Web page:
The London Metal Exchange, the world’s largest metal-trading platform, should be able to get an offer of at least a billion pounds ($1.6 billion), CEO Martin Abbott told CNBC.
“I’m not going to get into public speculation,” Abbott said on CNBC Asia’s “Squawk Box” on Friday. “That number has been put up in the press. We haven’t put it there. As a matter of personal pride, as the CEO, I ‘d like to think that we’d get there at least.”
The LME, which handles about 80 percent of global futures trading for commodities like aluminum, copper and zinc, has winnowed down the list of more than 10 interested parties in the first round, Abbott said. He declined to reveal how many remain in the second round, but said they have until May 7 to submit a new bid.
The 135-year-old exchange announced in September last year that it had received preliminary offers of interest from 10 potential suitors. Among the bidders were U.S. exchanges NYSE Euronextand CME Group , according to media reports. Asia’s largest bourse operator, Hong Kong Exchanges and Clearing , also said end-April that it was considering a bid.
Any offer would need 75 percent support from LME’s largest shareholders, who include JPMorgan Chase with a 10.9 percent stake, Goldman Sachs with 9.5 per cent, and Metdist, a family-owned metals trader, with 9.4 percent.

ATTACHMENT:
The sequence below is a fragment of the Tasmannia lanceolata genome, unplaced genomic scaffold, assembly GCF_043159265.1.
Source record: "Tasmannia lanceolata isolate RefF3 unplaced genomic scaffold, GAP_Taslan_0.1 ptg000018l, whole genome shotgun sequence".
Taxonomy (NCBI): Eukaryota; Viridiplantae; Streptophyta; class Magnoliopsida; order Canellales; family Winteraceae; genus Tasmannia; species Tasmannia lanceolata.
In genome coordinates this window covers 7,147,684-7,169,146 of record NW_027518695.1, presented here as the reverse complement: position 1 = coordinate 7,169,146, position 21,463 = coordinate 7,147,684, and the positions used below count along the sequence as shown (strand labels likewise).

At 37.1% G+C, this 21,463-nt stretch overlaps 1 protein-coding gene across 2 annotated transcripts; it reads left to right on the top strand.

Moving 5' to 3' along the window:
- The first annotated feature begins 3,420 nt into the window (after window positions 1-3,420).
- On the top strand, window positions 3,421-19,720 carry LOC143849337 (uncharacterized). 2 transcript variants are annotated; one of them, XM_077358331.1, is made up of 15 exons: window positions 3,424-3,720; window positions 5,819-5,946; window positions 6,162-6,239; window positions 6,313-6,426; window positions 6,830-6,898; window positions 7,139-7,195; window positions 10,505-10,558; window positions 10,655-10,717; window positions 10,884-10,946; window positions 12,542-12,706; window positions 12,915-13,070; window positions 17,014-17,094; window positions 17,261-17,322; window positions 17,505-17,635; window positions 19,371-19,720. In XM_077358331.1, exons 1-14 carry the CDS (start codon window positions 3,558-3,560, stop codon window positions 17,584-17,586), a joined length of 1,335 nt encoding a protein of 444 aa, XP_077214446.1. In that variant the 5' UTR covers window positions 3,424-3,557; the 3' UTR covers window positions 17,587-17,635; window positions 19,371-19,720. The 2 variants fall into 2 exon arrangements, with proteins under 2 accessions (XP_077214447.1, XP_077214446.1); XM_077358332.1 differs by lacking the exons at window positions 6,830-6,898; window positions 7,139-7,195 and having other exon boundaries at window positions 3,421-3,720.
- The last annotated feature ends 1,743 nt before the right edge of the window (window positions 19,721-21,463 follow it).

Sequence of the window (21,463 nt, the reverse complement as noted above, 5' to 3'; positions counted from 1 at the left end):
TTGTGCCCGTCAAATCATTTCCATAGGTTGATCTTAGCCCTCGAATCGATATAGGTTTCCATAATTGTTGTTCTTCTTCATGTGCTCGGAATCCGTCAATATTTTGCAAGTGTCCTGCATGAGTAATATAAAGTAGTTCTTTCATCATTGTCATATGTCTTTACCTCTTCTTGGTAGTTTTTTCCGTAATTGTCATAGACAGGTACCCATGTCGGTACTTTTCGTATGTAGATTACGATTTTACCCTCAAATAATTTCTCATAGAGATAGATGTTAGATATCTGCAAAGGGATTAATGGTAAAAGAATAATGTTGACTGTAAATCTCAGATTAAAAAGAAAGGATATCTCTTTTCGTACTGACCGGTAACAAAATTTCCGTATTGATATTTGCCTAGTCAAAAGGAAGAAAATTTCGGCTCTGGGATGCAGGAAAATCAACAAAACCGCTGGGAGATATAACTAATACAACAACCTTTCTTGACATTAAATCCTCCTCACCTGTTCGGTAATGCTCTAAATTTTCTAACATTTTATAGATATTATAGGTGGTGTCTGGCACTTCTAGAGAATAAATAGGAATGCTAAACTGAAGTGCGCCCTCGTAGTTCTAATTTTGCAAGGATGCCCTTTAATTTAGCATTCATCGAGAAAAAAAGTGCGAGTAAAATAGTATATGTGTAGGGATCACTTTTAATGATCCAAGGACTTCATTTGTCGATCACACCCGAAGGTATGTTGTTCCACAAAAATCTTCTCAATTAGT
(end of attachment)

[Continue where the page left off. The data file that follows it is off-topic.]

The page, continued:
Abbott said that while it is possible that shareholders decide not to sell if “there’s not enough value being brought to them by a bid”, he does doesn’t expect regulatory obstacles because a LME sale would neither infringe nationalistic nor competitive boundaries.
The proposed mergers of the Toronto exchanges and the London Stock Exchange, and the Australian and Singapore stock exchanges fell apart because of “nationalistic reasons”, Abbott said. The potential tie-up between NYSE-Euronext and Deutsche Boerse was blocked earlier this year by European Union regulators who were concerned that the union would be a “mega merger,” he said.
“We have enough self knowledge to know that we are not the basis of a mega merger; we are a niche player,” Abbott said. “We don’t bring world domination in the exchange space so I don’t think we are going to get that kind of regulatory opposition.”